(And no team would get the benefit/burden of playing better or worse interleague opponents, which happens now.)
- Then if you had each American League team play the other 11 times that would make 143 games, so...
AL EAST 11 games vs. each AL opponent with 4 add'l division games (to make 147 games) AL CENTRAL 11 games vs. each AL opponent with 1 add'l division game (to make 144 games) AL WEST 11 games vs. each AL opponent with 4 add'l divison games (to make 147 games)
- The NL is a little trickier, because the NL West would have 150 games to play against 15 NL teams, meaning 10 games vs. each opponent works great. Then if the NL East and Central teams played nine games in the division and against each other...
NL EAST 9 games vs. each NL East and Central opponent plus 10 games vs. each NL West opponent plus 7 add'l games (to make 147 games) NL CENTRAL would be the same as the NL East NL WEST would play each NL opponent 10 times.
I mean, it's not PERFECT, but it wouldn't take any realignment AND the slight differences justify keeping the three-division per league format instead of a single table per league. I would think they could pull that off.
Holy fuck shit motherfucker shit. Read comics. Fuck shit shit fuck shit I sold out when I did my job. Fuck fuck fuck shit fuck. Sorry had to do it....
Revenge of the Sith = one thumb up from me. Fuck shit. I want to tittie fuck your ass. -- The Guinness. to Cerebus
Originally posted by TheBucsFan The solution is a hard salary cap. But that won't happen, so we have to go through this crap in an attempt to convince people that hey! this sport's competitive! and stuff.
Yeah, when I was reading the Sheehan piece, I was thinking that he had a good point, but if it mostly ends up hurting the big-market Eastern division teams, maybe that's not such a bad thing. (And I say this as a fan of a big-market Eastern team, albeit one who right now doesn't look like it's getting into the playoffs anytime in the next couple decades.) I'd rather not add more teams to the playoffs--heck, I'd rather end up with 8 divisions and no wild card at all. But I do like the idea of making the division title worth playing for again, so it's a mixed bag.
I will admit, though, that it doesn't seem fair to have the third-place team in a division have a chance to knock off the second-place team in the same direction in a one- or three-game playoff when the other team would still have more total wins.
Ideally, I'd love to see baseball adopt a TOTALLY fair schedule and have every team play six games (three home, three away) against every other team. The trouble is, 29 X 6 is 174, so that's an even longer regular season.
It seems baseball's traditionally shorter postseason is a bigger benefit for the sport, given that if you play virtually every day for six months, adding playoff games (where pretty much anything could happen) really waters down those six months.
If only "PLAYOFFS" weren't ingrained into the North American sport culture (except for college football), since really, after 174 games on a totally equal schedule, you'd know who the best team was and playoffs would be unnecessary. The 'World Series' concept could be retained throughout the season as an FA Cup-style competition, with the last two teams standing squaring off in October as a bonus trophy.
"It breaks your heart. It is designed to break your heart. The game begins in the spring, when everything else begins again, and it blossoms in the summer, filling the afternoons and evenings, and then as soon as the chill rains come, it stops and leaves you to face the fall alone." --- Bart Giamatti, on baseball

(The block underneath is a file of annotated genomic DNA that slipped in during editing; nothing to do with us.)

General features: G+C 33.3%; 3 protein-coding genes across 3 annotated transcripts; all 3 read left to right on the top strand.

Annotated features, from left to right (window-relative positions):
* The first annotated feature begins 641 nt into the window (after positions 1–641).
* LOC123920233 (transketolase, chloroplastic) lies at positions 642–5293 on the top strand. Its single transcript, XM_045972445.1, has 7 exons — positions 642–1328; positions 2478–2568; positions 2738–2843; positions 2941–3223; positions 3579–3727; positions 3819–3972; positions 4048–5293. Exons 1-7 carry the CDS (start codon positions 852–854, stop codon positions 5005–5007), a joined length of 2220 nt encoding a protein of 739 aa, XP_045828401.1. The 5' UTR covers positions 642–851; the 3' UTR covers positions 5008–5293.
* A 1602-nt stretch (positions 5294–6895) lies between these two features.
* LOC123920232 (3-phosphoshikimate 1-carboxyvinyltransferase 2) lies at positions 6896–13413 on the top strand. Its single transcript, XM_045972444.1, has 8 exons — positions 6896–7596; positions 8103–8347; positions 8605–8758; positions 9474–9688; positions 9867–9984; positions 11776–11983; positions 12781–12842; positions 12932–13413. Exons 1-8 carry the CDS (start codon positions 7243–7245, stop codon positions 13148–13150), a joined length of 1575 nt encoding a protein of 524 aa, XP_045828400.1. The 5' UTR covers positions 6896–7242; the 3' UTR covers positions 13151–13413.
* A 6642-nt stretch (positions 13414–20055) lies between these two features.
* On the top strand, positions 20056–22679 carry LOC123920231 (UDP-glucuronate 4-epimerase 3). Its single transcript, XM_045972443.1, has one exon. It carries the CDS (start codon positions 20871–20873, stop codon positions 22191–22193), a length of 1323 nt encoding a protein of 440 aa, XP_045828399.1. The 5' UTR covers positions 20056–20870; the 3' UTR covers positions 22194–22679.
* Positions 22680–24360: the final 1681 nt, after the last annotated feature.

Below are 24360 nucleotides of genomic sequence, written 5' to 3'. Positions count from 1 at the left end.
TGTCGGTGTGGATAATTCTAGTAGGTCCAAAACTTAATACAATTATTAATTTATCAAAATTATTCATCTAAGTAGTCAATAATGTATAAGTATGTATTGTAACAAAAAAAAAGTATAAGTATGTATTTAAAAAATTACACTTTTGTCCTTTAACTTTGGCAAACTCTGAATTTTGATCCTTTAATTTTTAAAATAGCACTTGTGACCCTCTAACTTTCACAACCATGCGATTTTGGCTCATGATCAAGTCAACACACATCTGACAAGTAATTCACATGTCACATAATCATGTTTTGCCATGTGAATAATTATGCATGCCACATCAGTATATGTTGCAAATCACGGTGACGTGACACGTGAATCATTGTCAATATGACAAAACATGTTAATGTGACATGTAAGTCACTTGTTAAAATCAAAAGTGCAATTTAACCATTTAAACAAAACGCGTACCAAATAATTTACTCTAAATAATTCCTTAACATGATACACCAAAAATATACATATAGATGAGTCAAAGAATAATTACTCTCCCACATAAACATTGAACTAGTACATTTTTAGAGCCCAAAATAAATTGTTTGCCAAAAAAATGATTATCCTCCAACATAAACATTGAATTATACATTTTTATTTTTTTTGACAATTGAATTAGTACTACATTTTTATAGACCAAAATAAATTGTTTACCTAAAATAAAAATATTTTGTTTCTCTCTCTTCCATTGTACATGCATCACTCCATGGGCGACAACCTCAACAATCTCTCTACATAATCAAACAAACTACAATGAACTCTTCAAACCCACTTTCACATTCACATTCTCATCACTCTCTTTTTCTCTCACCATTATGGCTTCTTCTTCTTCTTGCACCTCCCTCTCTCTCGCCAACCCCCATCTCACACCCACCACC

One major problem that strikes me about doing away with divisions is the fact that teams would spend a lot more time on the opposite coast. Not only would this increase the costs of travel, but more importantly it would hurt TV ratings since you'd have east coast teams on tv at 10PM more, and west coast teams on tv at 4PM more and even sometimes at 10AM. That's aside from that fact that the small market teams in the midwest would be at even more of a disadvantage.
Originally posted by Big BadIf only "PLAYOFFS" weren't ingrained into the North American sport culture (except for college football), since really, after 174 games on a totally equal schedule, you'd know who the best team was and playoffs would be unnecessary. The 'World Series' concept could be retained throughout the season as an FA Cup-style competition, with the last two teams standing squaring off in October as a bonus trophy.
Personally, the reason I'm not interested in a regular season without a postseason has nothing to do with determining which is the best team, but rather because the race for first in the regular season can often be quite boring or anticlimactic. Obviously there have been some great regular season races in baseball, but it seems equally likely that a team will have wrapped things up going into the final week or so of the season.
Take the EPL right now: Sure, Chelsea could still win technically, but really, United has it wrapped up. And if Chelsea didn't have that game against United remaining, it would really be over. Spain's La Liga hasn't been in doubt in weeks or even months.
I just don't think there's any way a 162-game tournament that a team can win despite losing 60-plus times can be as exciting as a seven-game tournament a team is eliminated from by losing four times.
Another difference adding to the drama of European football is that second, third, and even fourth in the biggest leagues in Europe are all for a prize: entry into European Cup competition. No such prize in baseball league without playoffs.
You're right that this is all about just differences in sports culture, but I think it's about more than just the playoffs and I also don't think the US system is a bad one. It may not work for European soccer, but I don't think European soccer's methods would work in our big sports.
Hank Aaron had his career best home run season (47) in 1971, when he was 37 years old. Ted Williams hit .388 when he was 38, leading the league. Williams led the league in batting again the next season, when he was 39. How about Nolan Ryan?